Connecticut Garden Journal: Indoor succulents are easy to care for and make great houseplants
Indoor succulent houseplants are very popular. You see them arranged in small pots as centerpieces or growing by themselves in shallow bowls. They're easy houseplants because most are slow growing, shallow rooted and don't require regular watering. But they do need a brightly lit room.
Probably the two most popular succulents are aloe and jade. Aloe vera is a well-known succulent for the skin soothing gel that's inside the leaves. We like having one around for those occasional burns I get while cooking. Aloe vera can grow fast into a large plant that will flop over. That's why we've moved onto other species of Aloe that stay smaller in the pot such as Aloe saponaria.
Jade is a popular houseplant and well-known succulent. The fleshy leaves and stems are good clues to not water this baby too much. Jade is a slow growing succulent but can live for decades. My sister-in-law had one that was over 30 years old and it looked like a tree! They're easy to propagate by taking a short cutting, letting it callous over for 5 days, dipping it in rooting hormone powder and growing it in a small pot.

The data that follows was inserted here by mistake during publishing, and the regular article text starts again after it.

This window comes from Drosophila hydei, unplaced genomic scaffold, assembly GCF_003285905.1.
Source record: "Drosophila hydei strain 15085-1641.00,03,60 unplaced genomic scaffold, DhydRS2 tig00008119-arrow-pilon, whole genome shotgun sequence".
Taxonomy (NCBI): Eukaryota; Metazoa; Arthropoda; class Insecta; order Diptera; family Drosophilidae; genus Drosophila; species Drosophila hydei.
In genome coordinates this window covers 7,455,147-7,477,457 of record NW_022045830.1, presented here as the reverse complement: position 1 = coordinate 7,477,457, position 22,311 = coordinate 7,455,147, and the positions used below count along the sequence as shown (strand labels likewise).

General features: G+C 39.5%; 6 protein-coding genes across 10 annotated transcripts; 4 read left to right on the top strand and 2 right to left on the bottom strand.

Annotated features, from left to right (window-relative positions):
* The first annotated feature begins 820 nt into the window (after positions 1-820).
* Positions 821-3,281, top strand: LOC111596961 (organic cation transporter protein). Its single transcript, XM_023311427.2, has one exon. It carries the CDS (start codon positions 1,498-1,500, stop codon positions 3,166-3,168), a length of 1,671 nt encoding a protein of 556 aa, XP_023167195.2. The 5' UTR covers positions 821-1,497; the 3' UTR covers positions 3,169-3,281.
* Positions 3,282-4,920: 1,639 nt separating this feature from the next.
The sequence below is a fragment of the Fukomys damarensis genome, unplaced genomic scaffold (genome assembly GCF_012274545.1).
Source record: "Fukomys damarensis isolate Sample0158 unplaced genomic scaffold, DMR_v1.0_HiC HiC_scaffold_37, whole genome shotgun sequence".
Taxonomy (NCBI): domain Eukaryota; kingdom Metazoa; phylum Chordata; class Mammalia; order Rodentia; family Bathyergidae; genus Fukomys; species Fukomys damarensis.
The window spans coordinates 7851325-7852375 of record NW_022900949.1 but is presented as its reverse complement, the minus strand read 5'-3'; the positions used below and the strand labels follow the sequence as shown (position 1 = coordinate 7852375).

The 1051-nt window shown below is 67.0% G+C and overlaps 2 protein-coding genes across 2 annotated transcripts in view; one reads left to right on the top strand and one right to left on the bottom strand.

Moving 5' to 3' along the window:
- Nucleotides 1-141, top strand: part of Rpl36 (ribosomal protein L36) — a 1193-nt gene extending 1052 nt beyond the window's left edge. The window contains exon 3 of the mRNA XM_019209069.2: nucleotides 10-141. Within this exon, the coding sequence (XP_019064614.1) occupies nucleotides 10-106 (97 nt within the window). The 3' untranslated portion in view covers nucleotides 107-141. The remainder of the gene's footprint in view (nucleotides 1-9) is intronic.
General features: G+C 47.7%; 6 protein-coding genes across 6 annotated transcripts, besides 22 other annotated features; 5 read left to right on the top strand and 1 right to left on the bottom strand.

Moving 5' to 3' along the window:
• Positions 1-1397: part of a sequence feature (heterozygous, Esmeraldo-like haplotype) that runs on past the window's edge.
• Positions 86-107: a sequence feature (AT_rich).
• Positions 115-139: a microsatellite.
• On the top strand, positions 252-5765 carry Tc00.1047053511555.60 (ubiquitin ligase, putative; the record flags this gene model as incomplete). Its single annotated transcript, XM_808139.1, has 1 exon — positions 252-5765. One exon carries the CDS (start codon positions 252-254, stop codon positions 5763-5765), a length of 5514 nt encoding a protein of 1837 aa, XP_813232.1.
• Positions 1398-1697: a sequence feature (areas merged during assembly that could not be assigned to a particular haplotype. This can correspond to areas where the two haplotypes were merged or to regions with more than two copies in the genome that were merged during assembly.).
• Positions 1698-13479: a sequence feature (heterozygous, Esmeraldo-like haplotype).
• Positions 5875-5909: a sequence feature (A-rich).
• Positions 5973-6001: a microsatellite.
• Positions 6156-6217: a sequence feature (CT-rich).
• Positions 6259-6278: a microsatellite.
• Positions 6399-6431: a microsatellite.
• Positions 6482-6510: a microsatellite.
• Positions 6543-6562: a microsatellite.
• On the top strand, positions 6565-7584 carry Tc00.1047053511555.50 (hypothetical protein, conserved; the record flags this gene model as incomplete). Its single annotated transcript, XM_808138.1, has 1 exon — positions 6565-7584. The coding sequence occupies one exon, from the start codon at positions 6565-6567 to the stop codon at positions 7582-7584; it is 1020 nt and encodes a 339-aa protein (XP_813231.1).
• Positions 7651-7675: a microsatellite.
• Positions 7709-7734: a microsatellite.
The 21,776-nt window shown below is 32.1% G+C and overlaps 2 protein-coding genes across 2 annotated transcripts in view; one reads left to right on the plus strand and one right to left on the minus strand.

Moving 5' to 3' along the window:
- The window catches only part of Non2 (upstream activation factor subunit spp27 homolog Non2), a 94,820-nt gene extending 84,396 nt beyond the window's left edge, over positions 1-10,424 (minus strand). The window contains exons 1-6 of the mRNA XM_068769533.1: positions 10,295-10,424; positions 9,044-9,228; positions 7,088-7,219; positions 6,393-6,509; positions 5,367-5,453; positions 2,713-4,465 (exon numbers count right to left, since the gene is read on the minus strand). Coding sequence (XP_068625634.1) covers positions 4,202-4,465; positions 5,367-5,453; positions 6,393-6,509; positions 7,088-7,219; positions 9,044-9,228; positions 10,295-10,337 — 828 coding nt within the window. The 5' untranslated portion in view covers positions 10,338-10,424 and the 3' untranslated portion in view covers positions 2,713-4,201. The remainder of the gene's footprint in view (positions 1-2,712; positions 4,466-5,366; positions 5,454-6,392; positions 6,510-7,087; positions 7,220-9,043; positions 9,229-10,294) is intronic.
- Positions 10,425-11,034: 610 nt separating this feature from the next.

Some easy to grow succulents are truly unique. My non-gardener brother had an African Milk Tree given to him. This euphorbia family plant grows straight up 6- to 8-feet tall with thorns. In Africa it's used as a living animal fence and hedge. But when you prune it, arms form along the trunk giving it a saguaro look. My brother barely cared for this plant in his dimly lit home and it still thrived.